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Category: UX Design
This category features quality articles on usability, information architecture, interaction design and other user experience (UX) related topics – for digital (Web, mobile, applications, software) and physical products. Through these articles, experts and professionals share with you their valuable ideas, practical tips, useful guidelines, recommended best practices and great case studies. Curated by Chui Chui Tan. Subscribe to the RSS-Feed.
I recently travelled 2517 miles to try to solve 50 problems in 50 days using design — a journey that would challenge me to fundamentally rethink my understanding of the user-experience design process.
I set myself a challenge. I wanted to test the limits of design’s ability to solve problems — big and small. To do this, I left the comfort of my computer chair and set out into the unknown. Each day, I had 24 hours to observe a problem, attempt to solve it and then communicate the solution.
As a mobile UI or UX designer, you probably remember the launch of Apple’s first iPhone as if it was yesterday. Among other things, it introduced a completely touchscreen-centered interaction to a individual’s most private and personal device. It was a game-changer.
Today, kids grow up with touchscreen experiences like it’s the most natural thing. Parents are amazed by how fast their children understand how a tablet or smartphone works. This shows that touch and gesture interactions have a lot of potential to make mobile experiences easier and more fun to use.
Everyone is talking about mobile. Some e-commerce websites are venturing into it. Mobile commerce (also known as “m-commerce”) has immense potential, exhibiting a 86% growth rate and hitting $25 billion in 2012 (set to reach $86 billion by 2016, according to eMarketer).
It’s also a whole new platform, with new interaction methods and usage contexts that introduce a host of limitations and pitfalls to watch out for when designing and running an m-commerce website. With few best practices yet established, m-commerce is, to a large degree, unchartered territory when it comes to actual implementation.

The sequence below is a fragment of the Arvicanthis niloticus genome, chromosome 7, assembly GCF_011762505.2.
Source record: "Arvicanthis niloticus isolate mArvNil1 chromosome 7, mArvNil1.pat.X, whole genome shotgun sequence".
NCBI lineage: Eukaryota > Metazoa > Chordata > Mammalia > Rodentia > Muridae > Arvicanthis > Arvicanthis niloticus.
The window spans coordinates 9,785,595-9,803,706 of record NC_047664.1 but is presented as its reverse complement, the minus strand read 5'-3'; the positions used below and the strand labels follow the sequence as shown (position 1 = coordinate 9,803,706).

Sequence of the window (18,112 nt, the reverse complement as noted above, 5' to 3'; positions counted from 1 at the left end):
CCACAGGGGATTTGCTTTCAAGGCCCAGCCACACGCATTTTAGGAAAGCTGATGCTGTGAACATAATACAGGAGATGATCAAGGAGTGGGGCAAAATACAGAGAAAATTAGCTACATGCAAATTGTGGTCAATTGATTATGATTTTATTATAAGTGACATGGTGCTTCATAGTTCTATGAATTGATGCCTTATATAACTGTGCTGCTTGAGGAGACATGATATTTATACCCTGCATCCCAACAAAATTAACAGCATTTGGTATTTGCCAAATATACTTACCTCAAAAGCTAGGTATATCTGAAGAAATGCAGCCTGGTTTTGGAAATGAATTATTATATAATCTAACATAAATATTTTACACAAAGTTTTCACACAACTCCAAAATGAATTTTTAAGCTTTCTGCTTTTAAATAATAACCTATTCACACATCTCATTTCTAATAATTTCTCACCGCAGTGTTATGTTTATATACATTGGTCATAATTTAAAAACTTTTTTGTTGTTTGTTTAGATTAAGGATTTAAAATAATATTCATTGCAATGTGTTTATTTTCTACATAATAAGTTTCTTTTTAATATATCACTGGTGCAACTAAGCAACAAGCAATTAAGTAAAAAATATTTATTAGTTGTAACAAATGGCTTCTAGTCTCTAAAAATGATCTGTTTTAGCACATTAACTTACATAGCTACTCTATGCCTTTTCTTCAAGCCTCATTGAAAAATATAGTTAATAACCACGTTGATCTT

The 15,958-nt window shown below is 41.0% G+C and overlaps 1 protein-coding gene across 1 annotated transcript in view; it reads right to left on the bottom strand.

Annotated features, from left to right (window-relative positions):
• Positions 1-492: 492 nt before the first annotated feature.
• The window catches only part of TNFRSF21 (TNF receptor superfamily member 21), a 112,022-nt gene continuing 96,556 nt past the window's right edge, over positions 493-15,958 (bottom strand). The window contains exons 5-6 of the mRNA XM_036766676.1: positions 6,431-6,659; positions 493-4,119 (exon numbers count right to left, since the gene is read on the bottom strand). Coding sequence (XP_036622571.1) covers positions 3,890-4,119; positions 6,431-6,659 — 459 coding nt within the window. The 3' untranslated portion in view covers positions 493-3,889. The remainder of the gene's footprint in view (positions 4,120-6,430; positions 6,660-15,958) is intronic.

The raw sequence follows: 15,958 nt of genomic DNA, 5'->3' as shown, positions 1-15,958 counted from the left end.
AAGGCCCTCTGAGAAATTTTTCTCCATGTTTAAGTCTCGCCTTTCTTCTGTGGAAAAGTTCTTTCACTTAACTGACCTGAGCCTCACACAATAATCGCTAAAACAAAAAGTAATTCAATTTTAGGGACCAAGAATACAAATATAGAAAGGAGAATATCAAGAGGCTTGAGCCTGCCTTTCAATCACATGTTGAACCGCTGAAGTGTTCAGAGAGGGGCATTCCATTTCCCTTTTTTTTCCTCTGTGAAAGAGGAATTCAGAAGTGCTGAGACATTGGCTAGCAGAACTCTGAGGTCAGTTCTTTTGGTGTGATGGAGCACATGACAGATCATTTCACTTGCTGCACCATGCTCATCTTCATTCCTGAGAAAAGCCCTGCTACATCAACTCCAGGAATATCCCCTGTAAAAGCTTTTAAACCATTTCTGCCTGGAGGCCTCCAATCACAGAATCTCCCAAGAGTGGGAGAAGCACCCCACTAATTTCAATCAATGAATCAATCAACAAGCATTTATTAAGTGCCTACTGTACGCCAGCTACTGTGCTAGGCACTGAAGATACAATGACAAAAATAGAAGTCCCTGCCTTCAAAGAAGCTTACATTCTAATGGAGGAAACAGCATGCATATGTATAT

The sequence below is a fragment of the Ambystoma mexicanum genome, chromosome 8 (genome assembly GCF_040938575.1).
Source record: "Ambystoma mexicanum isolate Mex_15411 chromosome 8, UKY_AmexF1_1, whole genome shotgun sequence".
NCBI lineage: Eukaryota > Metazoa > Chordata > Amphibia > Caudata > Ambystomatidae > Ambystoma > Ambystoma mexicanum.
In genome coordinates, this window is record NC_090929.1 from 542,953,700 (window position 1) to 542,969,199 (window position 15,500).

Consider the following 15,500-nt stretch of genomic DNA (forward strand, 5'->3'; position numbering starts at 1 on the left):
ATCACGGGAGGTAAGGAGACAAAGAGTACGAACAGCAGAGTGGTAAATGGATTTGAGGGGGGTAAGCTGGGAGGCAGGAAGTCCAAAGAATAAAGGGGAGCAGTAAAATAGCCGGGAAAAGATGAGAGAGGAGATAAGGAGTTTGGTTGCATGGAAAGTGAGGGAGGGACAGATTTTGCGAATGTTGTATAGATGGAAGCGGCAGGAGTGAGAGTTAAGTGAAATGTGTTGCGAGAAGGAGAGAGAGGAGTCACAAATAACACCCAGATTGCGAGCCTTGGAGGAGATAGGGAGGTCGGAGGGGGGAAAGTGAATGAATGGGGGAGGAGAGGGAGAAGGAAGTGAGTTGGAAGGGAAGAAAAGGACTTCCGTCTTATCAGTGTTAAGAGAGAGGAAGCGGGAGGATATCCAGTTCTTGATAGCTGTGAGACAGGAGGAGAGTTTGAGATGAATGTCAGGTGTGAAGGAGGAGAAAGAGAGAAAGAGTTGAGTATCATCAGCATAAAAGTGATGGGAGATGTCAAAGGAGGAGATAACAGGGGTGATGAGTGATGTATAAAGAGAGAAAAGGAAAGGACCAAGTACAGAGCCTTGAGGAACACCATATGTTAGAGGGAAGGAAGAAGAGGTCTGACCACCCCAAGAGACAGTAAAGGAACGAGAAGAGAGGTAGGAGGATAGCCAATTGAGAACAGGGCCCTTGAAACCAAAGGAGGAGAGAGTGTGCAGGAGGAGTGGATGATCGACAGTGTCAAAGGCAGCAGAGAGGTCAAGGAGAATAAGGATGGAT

Storytelling takes many forms. In the past, stories were told orally, with people telling and retelling myths, fables and even histories. As writing technology became more prevalent, we began to record our stories, and we told them in the pages of books.
Now, our society is awash in different devices and technologies, and those traditions of spoken stories and printed stories are blurring. Multi-screen narratives are being told across all kinds of platforms, pages and devices, making for truly immersive experiences. We are watching them, tapping them and learning from them.
This article is about design consultancy. It’s about wrangling that client who uses empty sentences like, “We want a snappy, simple experience,” or, “It should be on brand and should really pop.”
It’s about commanding the room and setting a vision before moving on to wireframes and pixels. While I’ll talk in terms of consultation, these ideas can be applied to the design phase of any new project.
Infinite scroll promised to provide users with a better experience. However, the good is often accompanied by the bad and the ugly. Once we understand the strengths and weaknesses of infinite scrolling, we can begin to use it to empower our interfaces.
Human nature's framed perception demands an hierarchic interface; an interface that would make it easy for users to find their way around. Infinite scroll, sometimes leaves users feeling disoriented as they travel down the page that never ends.
Liverpool FC fans sing “You’ll Never Walk Alone” to their players during matches. UX research is best done when a team is involved. When you run UX research on your own without active observers, you are missing its point.
This article describes and gives you a tool I created called the Rainbow Spreadsheet. With it, you will be able to collaboratively observe UX research sessions with team members (or clients). You will be able to conduct research that involves the entire product team, with results that are turned around quickly and that team members will be committed to acting on.
As UI designers, we’re always interested in learning, reading user research, understanding best practices and keeping up to date on all the latest approaches and tactics for building websites and applications.
One of the most exciting concepts we’ve started to apply to our thinking is the mobile-first approach, famously pioneered by designer Luke Wroblewski on his blog and then in his subsequent book. Generally, this approach provides a healthy way to gain focus, cut the fat and get to the heart of what’s important — for both content and interaction.
Every app tells a story. Apps like Pandora tell the story of music; apps like Tip N Split tell a story of a calculator; and apps like Temperature tell the story of weather. Then we have storybook apps like Alice for the iPad, which literally tell stories!
The story of the cluttered app market is well known! Biz Report recently reported that the number of app downloads is estimated to reach 56 billion in 2013. And the San Francisco Chronicle has just reported that over 700,000 apps are for sale in the iTunes Store. Getting noticed is a major concern for app developers, and getting noticed sometimes requires not only a breakthrough app, but a compelling story.